Expect Bosch's U.S. fire panel line to move into designs which accomodate larger and large facilities with more points and more networking needs.
Photo credit: [Image design by SIW featuring Bosch FPA-1000-UL fire panel]
Up until ISC West, Bosch Security Systems North America's fire business had primarily been focused on small conventional systems. They were known for working with companies that were primarily burglar alarm companies who also installed small fire systems, and their product line included conventional panels, some multiplex equipment and lots of detectors, stations and notification devices.
Now, according to Charles Davis, Bosch's product marketing manager for the company's U.S. fire business, the company is changing its strategy.
At the ISC West 2009 show in Las Vegas, Bosch launched its FPA-1000-UL, a UL-listed analog addressable fire alarm systems panel. It's the company's first true addressable panel (previous U.S. offering from Bosch had expansion modules to add addressable lines, but weren't addressable panels in their entirety). The 1000 panel has two SLCs which currently accommodates up to 254 points; the company plans to release an upgrade later this summer which would double the number of points. It even plans for the future with a hazardous gas notification circuit -- a feature which Bosch added to accomodate for future carbon monoxide detection requirements.
"For the most part, the strategy had been smaller panels," explained Davis.
"The strategy going forward is going to be geared toward building systems solutions. We're making a huge investment in terms of R&D. This panel is the first of that infrastructure going forward."
The panel, besides being addressable, is also Web-connected to allow remote activity to the panel. That allows for remote service checks by the fire systems dealer. It can allow the tech to be on-site for final installation checks while the dealer's fire system engineer is at the home office working on the panel's programming.
Of course, Davis notes that the Web-connected nature of many of today's panels has raised questions by AHJ inspectors who want to ensure that it doesn't defeat the purpose of a fire panel.
"There are going to be AHJs that are concerned about the Web connection," explained Davis. "They are concerned about people remotely changing the panel, silencing the system, or shutting it down without being on site. And that's a big no-no. To prevent that, we have put rules in the programming to force user to be at the panel for certain activities. There are also several layers of security to prevent hacking."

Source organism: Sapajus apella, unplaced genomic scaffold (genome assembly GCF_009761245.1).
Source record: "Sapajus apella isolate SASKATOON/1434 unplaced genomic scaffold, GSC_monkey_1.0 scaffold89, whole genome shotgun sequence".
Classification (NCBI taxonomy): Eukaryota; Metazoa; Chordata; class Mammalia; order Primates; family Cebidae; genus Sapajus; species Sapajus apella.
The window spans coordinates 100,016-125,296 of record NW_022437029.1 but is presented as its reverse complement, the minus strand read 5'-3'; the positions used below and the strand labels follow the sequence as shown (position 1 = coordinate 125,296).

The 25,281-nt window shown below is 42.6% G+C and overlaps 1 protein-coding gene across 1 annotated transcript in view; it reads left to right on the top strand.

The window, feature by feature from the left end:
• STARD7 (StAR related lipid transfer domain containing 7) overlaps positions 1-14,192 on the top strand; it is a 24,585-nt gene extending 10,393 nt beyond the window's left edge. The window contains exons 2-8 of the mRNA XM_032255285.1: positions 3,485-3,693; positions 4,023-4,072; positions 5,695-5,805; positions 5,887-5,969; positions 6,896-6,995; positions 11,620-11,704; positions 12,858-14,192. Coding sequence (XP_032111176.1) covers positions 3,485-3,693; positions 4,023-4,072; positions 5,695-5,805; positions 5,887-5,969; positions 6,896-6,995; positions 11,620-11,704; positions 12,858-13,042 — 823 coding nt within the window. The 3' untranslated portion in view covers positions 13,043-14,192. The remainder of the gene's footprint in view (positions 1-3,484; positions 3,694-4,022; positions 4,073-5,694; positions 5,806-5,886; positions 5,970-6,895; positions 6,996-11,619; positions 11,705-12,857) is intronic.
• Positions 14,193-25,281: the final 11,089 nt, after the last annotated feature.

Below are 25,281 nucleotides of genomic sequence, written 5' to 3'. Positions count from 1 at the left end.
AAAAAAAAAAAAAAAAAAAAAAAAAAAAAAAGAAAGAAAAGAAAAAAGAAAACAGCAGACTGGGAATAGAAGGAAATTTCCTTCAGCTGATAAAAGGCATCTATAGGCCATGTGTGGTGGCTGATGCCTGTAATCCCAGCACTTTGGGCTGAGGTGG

With this more robust FPA-1000-UL panel in the Bosch line, Davis says it is the first step for the company to begin producing a line of networkable panels to allow Bosch systems to be used for ever-larger facilities. Voice notification (as used in high-rise buildings) also will be a future addition to this product line, said Davis.
Along with those advanced features and the strategy for a full product line to serve larger and larger buildings with fire panels, Bosch is also seeking to expand its reseller channel. While the company clearly still plans to support its dealers who are installing small fire systems (and to help them grow into the larger fire systems market), Davis said he is also establishing relationships with the dedicated fire protection and fire alarm systems installing companies.
"If you look at the industry as a whole, the U.S. market is by far the largest fire alarm market. When you look at the competition in the marketplace, there are four key manufacturer players that make up more than 70 percent of the market. In terms of the channel, there is the burglar alarm industry that does some work in the fire space, and then there is the dedicated fire alarm protection industry. Bosch has always focused on the burglar alarm side of the channel, which is primarily the lower-end [of the fire installing channel]. They never really had something to take to the [dedicated] fire alarm industry. This portfolio that starts with the FPA-1000 is going to give us that opportunity."
"Bosch has a very successful fire alarm business in Europe and Asia," Davis continued. "But the product for Europe and Asia doesn't fit for the U.S. market. Bosch has made a strategy and is investing in a dedicated portfolio for the U.S. market. This [UL-listed] portfolio will also be able to be used in South America, the Middle East and parts of Thailand [due to reciprocal recognition of the UL requirements]."
And even as Davis considers Bosch's U.S. fire systems business strategy, as a former technician, installer and engineer who has worked for companies like EST, Siemens Building Technologies, McDaniel Fire and Guardian Alarm, Davis gives a strategy tip for companies to grow their own businesses:
"I tell them to think about growing their fire business not just through installations but through service contracts, because there are code requirements for service they can pursue."